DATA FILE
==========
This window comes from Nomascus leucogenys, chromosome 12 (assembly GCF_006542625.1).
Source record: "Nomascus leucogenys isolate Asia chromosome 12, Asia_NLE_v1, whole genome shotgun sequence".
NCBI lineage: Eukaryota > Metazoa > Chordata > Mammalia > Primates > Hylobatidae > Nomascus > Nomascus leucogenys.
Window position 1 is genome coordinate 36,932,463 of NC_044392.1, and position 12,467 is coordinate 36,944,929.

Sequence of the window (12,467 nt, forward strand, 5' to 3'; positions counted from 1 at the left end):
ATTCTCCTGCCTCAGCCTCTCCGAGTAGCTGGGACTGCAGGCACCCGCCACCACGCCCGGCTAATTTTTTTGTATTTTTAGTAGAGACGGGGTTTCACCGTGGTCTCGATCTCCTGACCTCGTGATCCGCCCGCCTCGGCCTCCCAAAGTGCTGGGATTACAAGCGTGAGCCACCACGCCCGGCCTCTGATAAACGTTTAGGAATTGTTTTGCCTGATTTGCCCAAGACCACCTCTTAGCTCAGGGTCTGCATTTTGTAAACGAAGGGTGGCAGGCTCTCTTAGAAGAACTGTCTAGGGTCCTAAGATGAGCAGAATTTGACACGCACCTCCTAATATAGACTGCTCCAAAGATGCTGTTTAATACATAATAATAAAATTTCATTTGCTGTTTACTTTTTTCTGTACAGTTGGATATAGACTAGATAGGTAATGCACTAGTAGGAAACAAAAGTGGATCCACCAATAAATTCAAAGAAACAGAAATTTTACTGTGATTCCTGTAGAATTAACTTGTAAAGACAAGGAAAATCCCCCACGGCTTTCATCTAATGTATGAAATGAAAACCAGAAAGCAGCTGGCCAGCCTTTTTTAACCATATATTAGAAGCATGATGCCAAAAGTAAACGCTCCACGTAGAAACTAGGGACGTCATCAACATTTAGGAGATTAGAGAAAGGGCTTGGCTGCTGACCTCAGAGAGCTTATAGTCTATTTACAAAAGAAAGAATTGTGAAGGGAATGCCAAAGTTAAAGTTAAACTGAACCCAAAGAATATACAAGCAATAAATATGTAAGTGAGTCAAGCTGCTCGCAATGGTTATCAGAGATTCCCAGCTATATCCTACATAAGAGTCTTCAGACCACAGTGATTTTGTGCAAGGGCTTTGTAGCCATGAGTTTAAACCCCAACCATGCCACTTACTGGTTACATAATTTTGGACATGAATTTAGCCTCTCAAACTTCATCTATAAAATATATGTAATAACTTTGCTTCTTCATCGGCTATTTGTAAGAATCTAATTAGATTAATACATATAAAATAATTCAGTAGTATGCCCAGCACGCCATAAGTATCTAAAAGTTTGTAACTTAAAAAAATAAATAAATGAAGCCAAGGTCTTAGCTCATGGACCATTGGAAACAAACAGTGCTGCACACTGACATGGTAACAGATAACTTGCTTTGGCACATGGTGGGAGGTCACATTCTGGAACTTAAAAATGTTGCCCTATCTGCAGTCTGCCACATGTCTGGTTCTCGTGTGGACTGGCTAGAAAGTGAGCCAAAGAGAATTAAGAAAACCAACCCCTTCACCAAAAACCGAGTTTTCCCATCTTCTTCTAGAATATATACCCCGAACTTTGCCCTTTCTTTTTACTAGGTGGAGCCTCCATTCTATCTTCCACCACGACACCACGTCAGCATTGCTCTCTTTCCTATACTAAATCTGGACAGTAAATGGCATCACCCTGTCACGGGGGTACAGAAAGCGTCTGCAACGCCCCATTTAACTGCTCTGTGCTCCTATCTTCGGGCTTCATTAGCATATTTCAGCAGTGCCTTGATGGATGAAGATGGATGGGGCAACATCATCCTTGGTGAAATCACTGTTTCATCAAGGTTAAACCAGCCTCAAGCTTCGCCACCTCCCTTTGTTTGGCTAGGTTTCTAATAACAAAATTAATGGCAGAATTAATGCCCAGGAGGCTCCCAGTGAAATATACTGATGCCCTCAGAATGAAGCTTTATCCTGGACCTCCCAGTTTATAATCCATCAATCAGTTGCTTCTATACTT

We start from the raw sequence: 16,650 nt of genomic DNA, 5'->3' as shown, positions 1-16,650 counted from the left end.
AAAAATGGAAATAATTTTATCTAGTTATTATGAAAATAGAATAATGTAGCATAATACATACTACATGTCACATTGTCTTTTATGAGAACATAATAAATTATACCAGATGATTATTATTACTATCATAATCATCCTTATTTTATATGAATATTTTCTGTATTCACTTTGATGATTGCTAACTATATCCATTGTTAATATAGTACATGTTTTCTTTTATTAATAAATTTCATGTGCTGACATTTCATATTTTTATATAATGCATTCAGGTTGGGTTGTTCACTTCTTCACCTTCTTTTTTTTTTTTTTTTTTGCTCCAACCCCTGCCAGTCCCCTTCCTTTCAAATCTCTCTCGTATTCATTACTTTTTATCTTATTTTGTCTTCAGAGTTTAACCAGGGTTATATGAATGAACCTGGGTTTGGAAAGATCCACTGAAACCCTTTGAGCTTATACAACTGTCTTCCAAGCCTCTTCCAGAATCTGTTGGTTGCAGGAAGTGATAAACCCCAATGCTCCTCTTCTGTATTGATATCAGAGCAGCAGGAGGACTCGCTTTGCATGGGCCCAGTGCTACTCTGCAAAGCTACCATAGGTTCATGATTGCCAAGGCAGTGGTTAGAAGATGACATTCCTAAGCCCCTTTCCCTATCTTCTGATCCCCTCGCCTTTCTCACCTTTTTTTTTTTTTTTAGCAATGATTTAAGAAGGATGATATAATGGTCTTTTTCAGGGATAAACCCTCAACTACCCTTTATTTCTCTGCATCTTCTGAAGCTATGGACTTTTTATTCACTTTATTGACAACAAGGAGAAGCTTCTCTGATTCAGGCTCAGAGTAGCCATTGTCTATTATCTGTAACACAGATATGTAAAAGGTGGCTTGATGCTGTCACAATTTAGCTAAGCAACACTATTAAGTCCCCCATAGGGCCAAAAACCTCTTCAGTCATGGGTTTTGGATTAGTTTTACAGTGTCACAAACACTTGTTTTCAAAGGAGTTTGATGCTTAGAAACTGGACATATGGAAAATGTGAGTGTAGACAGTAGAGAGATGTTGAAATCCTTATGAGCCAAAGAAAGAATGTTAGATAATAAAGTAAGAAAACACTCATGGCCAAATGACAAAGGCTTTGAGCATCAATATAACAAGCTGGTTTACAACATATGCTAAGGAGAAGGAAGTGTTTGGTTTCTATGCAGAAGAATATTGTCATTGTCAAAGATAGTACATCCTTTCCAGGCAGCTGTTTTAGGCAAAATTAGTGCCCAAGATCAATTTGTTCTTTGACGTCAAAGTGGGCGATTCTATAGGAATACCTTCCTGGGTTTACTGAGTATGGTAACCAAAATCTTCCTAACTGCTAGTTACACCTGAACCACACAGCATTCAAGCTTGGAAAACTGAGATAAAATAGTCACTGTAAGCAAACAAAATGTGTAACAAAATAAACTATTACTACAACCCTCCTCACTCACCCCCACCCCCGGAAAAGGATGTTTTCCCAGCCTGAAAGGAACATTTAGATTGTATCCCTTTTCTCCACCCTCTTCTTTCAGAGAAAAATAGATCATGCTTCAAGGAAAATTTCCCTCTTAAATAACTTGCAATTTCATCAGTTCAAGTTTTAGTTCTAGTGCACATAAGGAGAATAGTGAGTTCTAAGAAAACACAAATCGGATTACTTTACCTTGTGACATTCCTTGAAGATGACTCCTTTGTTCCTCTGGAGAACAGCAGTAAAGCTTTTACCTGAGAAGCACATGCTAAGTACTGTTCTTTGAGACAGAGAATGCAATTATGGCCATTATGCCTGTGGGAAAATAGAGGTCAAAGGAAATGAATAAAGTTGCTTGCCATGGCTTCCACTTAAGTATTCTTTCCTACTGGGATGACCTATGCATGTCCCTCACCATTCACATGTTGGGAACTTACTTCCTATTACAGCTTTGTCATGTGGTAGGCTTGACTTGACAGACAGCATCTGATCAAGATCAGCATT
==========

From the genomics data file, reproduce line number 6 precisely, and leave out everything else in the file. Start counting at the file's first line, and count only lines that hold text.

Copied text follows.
ATTCTCCTGCCTCAGCCTCTCCGAGTAGCTGGGACTGCAGGCACCCGCCACCACGCCCGGCTAATTTTTTTGTATTTTTAGTAGAGACGGGGTTTCACCGTGGTCTCGATCTCCTGACCTCGTGATCCGCCCGCCTCGGCCTCCCAAAGTGCTGGGATTACAAGCGTGAGCCACCACGCCCGGCCTCTGATAAACGTTTAGGAATTGTTTTGCCTGATTTGCCCAAGACCACCTCTTAGCTCAGGGTCTGCATTTTGTAAACGAAGGGTGGCAGGCTCTCTTAGAAGAACTGTCTAGGGTCCTAAGATGAGCAGAATTTGACACGCACCTCCTAATATAGACTGCTCCAAAGATGCTGTTTAATACATAATAATAAAATTTCATTTGCTGTTTACTTTTTTCTGTACAGTTGGATATAGACTAGATAGGTAATGCACTAGTAGGAAACAAAAGTGGATCCACCAATAAATTCAAAGAAACAGAAATTTTACTGTGATTCCTGTAGAATTAACTTGTAAAGACAAGGAAAATCCCCCACGGCTTTCATCTAATGTATGAAATGAAAACCAGAAAGCAGCTGGCCAGCCTTTTTTAACCATATATTAGAAGCATGATGCCAAAAGTAAACGCTCCACGTAGAAACTAGGGACGTCATCAACATTTAGGAGATTAGAGAAAGGGCTTGGCTGCTGACCTCAGAGAGCTTATAGTCTATTTACAAAAGAAAGAATTGTGAAGGGAATGCCAAAGTTAAAGTTAAACTGAACCCAAAGAATATACAAGCAATAAATATGTAAGTGAGTCAAGCTGCTCGCAATGGTTATCAGAGATTCCCAGCTATATCCTACATAAGAGTCTTCAGACCACAGTGATTTTGTGCAAGGGCTTTGTAGCCATGAGTTTAAACCCCAACCATGCCACTTACTGGTTACATAATTTTGGACATGAATTTAGCCTCTCAAACTTCATCTATAAAATATATGTAATAACTTTGCTTCTTCATCGGCTATTTGTAAGAATCTAATTAGATTAATACATATAAAATAATTCAGTAGTATGCCCAGCACGCCATAAGTATCTAAAAGTTTGTAACTTAAAAAAATAAATAAATGAAGCCAAGGTCTTAGCTCATGGACCATTGGAAACAAACAGTGCTGCACACTGACATGGTAACAGATAACTTGCTTTGGCACATGGTGGGAGGTCACATTCTGGAACTTAAAAATGTTGCCCTATCTGCAGTCTGCCACATGTCTGGTTCTCGTGTGGACTGGCTAGAAAGTGAGCCAAAGAGAATTAAGAAAACCAACCCCTTCACCAAAAACCGAGTTTTCCCATCTTCTTCTAGAATATATACCCCGAACTTTGCCCTTTCTTTTTACTAGGTGGAGCCTCCATTCTATCTTCCACCACGACACCACGTCAGCATTGCTCTCTTTCCTATACTAAATCTGGACAGTAAATGGCATCACCCTGTCACGGGGGTACAGAAAGCGTCTGCAACGCCCCATTTAACTGCTCTGTGCTCCTATCTTCGGGCTTCATTAGCATATTTCAGCAGTGCCTTGATGGATGAAGATGGATGGGGCAACATCATCCTTGGTGAAATCACTGTTTCATCAAGGTTAAACCAGCCTCAAGCTTCGCCACCTCCCTTTGTTTGGCTAGGTTTCTAATAACAAAATTAATGGCAGAATTAATGCCCAGGAGGCTCCCAGTGAAATATACTGATGCCCTCAGAATGAAGCTTTATCCTGGACCTCCCAGTTTATAATCCATCAATCAGTTGCTTCTATACTT